Genrykh Zinger began a tailor apprenticeship at the age of 14 in his hometown Velykyi Bereznyi, then in Czechoslovakia. His father worked as tombstone carver, glazier and frame builder. He was drafted into the Czechoslovak army in 1936 and served for three years. During World War II, he was a forced laborer for the Hungarian army from 1940 to 1943. After the Red Army defeated the Hungarian army, Zinger was captured along with other POWs and sent to a gulag in Voronezh, Russia, where he worked as tailor. He returned to his hometown in 1946, but joined his sister in Uzhhorod soon after.

Other Interviews:

From Hungarian to Russian Forced Labor
Communal Matzo Baking

Carving Tombstones

Uzhhorod, Ukraine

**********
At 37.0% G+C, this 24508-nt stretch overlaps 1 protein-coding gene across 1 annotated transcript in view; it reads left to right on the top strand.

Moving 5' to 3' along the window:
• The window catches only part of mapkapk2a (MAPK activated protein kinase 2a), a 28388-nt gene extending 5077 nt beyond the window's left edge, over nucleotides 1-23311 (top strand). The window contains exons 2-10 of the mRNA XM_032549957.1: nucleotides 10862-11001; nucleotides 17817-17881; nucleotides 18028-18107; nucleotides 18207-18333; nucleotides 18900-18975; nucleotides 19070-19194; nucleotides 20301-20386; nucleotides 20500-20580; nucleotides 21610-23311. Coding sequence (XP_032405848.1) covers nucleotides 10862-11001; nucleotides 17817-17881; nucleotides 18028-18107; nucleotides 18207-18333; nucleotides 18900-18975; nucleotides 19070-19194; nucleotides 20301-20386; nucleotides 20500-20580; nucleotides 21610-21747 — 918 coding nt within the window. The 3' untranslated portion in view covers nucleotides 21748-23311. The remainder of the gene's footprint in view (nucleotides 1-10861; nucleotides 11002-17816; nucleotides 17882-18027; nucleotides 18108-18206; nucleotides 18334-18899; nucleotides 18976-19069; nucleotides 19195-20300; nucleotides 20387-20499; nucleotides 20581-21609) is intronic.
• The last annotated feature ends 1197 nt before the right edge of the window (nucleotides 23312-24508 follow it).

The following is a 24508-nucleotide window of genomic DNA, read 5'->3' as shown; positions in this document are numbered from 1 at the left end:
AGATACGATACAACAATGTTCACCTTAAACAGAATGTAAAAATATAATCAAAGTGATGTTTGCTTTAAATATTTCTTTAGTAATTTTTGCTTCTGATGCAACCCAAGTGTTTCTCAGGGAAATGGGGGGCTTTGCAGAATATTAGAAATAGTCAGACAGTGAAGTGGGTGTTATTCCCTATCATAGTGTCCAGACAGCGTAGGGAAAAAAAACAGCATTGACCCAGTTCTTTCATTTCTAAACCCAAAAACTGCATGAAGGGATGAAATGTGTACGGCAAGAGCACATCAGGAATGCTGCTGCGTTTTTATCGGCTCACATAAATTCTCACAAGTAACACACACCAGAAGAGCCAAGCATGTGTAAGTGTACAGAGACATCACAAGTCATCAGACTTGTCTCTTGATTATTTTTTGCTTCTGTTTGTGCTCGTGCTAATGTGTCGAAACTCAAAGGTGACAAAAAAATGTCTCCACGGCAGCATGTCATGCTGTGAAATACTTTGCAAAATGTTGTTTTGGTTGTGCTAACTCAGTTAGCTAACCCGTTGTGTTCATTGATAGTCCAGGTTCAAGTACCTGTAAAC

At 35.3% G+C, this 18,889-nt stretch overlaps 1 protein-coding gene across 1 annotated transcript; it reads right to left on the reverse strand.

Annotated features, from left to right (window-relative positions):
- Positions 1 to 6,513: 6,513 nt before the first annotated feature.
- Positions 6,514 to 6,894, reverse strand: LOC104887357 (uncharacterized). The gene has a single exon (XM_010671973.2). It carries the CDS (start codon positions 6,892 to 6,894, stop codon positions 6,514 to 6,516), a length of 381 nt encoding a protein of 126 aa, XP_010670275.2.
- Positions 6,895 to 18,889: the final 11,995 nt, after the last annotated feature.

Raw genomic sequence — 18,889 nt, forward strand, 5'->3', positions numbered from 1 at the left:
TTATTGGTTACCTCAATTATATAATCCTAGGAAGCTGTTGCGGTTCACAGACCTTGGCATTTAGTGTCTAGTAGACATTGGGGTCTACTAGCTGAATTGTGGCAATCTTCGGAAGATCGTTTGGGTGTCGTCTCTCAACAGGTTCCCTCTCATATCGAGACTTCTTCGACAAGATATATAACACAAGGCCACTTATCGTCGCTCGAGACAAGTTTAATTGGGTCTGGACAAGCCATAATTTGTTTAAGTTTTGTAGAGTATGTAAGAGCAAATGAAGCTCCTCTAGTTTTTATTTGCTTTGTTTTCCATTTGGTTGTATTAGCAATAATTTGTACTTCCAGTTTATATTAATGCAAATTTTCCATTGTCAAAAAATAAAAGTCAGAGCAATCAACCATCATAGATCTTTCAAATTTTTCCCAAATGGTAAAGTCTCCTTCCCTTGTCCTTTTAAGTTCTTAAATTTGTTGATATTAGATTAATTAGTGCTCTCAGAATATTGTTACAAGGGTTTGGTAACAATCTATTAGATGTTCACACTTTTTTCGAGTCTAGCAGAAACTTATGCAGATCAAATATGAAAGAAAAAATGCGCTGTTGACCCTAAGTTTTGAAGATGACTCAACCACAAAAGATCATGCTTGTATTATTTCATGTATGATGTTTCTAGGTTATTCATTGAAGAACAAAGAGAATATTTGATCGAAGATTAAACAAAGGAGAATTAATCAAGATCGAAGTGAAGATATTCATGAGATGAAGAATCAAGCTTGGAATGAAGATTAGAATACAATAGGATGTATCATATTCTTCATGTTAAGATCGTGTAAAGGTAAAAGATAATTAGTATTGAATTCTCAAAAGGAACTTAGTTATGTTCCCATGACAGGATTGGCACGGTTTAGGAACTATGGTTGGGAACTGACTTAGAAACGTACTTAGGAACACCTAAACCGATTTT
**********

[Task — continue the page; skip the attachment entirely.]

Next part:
Genrykh Zinger remembers fondly in his clip, how his father took him out the to large Jewish cemetery of Velykyi Bereznyi. Throughout his childhood, Genrykh assisted his father, who was a skilled artisan in the shtetl. Carving tombstones was more on the creative side, along with making klezmer music, among the Jewish professions in prewar Ukraine. Typical Jewish occupations included merchants, glaziers and tailors. The more artistic professions were often accompanied with a less stable income. Genrykh's father, accordingly, worked as frame builder and glazier during the winter.